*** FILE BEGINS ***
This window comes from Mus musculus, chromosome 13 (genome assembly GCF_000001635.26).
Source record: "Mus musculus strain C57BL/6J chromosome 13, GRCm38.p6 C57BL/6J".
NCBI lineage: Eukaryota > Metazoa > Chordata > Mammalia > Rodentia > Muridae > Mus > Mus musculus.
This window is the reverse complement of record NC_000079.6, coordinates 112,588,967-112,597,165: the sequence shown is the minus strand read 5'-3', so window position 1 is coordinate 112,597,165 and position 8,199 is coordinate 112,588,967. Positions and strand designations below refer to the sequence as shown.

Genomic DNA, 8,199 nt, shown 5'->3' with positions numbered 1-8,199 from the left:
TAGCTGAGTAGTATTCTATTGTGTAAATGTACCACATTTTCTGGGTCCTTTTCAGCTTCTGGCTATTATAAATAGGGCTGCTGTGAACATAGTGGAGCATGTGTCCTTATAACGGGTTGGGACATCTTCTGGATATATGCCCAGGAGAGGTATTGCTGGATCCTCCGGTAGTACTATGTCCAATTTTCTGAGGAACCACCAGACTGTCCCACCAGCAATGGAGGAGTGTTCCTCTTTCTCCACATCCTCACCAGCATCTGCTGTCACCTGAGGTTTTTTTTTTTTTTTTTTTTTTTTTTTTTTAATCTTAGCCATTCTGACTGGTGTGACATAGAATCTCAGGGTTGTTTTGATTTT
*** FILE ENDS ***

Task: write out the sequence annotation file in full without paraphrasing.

This window comes from Mus musculus, chromosome 13 (genome assembly GCF_000001635.26).
Source record: "Mus musculus strain C57BL/6J chromosome 13, GRCm38.p6 C57BL/6J".
NCBI lineage: Eukaryota > Metazoa > Chordata > Mammalia > Rodentia > Muridae > Mus > Mus musculus.
This window is the reverse complement of record NC_000079.6, coordinates 112,588,967-112,597,165: the sequence shown is the minus strand read 5'-3', so window position 1 is coordinate 112,597,165 and position 8,199 is coordinate 112,588,967. Positions and strand designations below refer to the sequence as shown.

Genomic DNA, 8,199 nt, shown 5'->3' with positions numbered 1-8,199 from the left:
TAGCTGAGTAGTATTCTATTGTGTAAATGTACCACATTTTCTGGGTCCTTTTCAGCTTCTGGCTATTATAAATAGGGCTGCTGTGAACATAGTGGAGCATGTGTCCTTATAACGGGTTGGGACATCTTCTGGATATATGCCCAGGAGAGGTATTGCTGGATCCTCCGGTAGTACTATGTCCAATTTTCTGAGGAACCACCAGACTGTCCCACCAGCAATGGAGGAGTGTTCCTCTTTCTCCACATCCTCACCAGCATCTGCTGTCACCTGAGGTTTTTTTTTTTTTTTTTTTTTTTTTTTTTTAATCTTAGCCATTCTGACTGGTGTGACATAGAATCTCAGGGTTGTTTTGATTTT